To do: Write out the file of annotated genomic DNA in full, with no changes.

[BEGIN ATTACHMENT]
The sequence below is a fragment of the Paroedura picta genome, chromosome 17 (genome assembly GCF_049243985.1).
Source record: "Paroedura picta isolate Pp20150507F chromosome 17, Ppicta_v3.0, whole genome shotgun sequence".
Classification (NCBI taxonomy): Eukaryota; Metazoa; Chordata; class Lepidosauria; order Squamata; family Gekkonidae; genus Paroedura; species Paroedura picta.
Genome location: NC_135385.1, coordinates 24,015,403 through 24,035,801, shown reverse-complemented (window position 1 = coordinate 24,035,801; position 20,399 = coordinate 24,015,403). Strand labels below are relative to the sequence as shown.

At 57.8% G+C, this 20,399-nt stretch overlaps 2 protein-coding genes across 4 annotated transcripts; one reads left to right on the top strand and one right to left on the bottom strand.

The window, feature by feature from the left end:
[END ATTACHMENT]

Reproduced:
The sequence below is a fragment of the Paroedura picta genome, chromosome 17 (genome assembly GCF_049243985.1).
Source record: "Paroedura picta isolate Pp20150507F chromosome 17, Ppicta_v3.0, whole genome shotgun sequence".
Classification (NCBI taxonomy): Eukaryota; Metazoa; Chordata; class Lepidosauria; order Squamata; family Gekkonidae; genus Paroedura; species Paroedura picta.
Genome location: NC_135385.1, coordinates 24,015,403 through 24,035,801, shown reverse-complemented (window position 1 = coordinate 24,035,801; position 20,399 = coordinate 24,015,403). Strand labels below are relative to the sequence as shown.

At 57.8% G+C, this 20,399-nt stretch overlaps 2 protein-coding genes across 4 annotated transcripts; one reads left to right on the top strand and one right to left on the bottom strand.

The window, feature by feature from the left end: